Problem: Decide whether the following integral converges:
There is no obvious method for finding an antiderivative (check that
substitution and integration by parts do not help). Thus the only hope comes
from comparison tests. Since we have a natural bound for the sine function,
the absolute value version of the Comparison test seems like the natural
approach. Indeed, for all
We know that converges, so by the Comparison test, also the given integral converges.
1. In most problems on convergence testing, the Limit Comparison test is something of a universal back-up approach. It helps when the simpler Comparison test fails, and even if the Comparison test works, the limit comparison can still be used. However, there are problems when this seemingly reliable limit comparison fails - and this problem is one of them.
What happens when x grows to infinity? The square in the denominator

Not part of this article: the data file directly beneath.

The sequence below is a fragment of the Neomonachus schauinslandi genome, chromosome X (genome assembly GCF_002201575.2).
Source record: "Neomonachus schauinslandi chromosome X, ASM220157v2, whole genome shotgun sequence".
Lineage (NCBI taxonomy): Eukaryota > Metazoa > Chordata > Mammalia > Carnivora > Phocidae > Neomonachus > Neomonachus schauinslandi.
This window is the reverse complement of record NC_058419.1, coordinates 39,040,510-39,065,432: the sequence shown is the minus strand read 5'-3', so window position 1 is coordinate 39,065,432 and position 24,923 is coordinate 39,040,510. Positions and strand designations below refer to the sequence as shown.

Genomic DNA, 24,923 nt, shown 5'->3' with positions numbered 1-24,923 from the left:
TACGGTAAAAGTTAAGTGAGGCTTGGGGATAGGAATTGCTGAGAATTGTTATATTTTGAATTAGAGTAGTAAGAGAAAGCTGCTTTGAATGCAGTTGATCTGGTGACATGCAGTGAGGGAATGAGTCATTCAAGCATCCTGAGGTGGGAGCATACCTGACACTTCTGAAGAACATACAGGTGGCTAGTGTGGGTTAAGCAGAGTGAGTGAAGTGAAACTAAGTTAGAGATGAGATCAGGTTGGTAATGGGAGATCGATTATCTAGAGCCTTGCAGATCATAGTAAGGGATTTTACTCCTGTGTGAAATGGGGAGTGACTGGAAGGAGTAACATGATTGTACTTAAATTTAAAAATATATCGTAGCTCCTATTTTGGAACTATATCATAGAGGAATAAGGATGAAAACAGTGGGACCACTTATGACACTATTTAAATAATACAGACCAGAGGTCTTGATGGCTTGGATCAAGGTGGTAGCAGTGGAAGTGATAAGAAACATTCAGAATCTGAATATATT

will behave - like a square, we cannot simplify it. In the numerator we have
an oscillating function, which we cannot ignore exactly because of this
oscillation. For instance, we may attempt to compare the given function with
does not exist. This shows that our comparison was wrong.
Similar calculation shows that also other powers cannot help. If we try to
increase the power from 2, the justification limit will still not exist. If
we try to use a lower power, the limit will be zero. Say, trying
(for instance by the Squeeze Theorem), so this comparison also failed.
This shows that powers do not help as test functions, similar argument rules out also exponentials. The conclusion is that the Limit Comparison test does not help here.
2. Consider the problem of convergence of
Again, this integral cannot be evaluated directly using the methods we know
now and the Limit Comparison test also fails as above. However, here we get
no help even from the Comparison test. Indeed, for
but we know that diverges and so no conclusion is possible.
Since we did not cover any other test, this problem cannot be solved by the methods that we know right now. There is a tricky approach using series, see the appropriate exercise in Series - Exercises - Taylor expansion.
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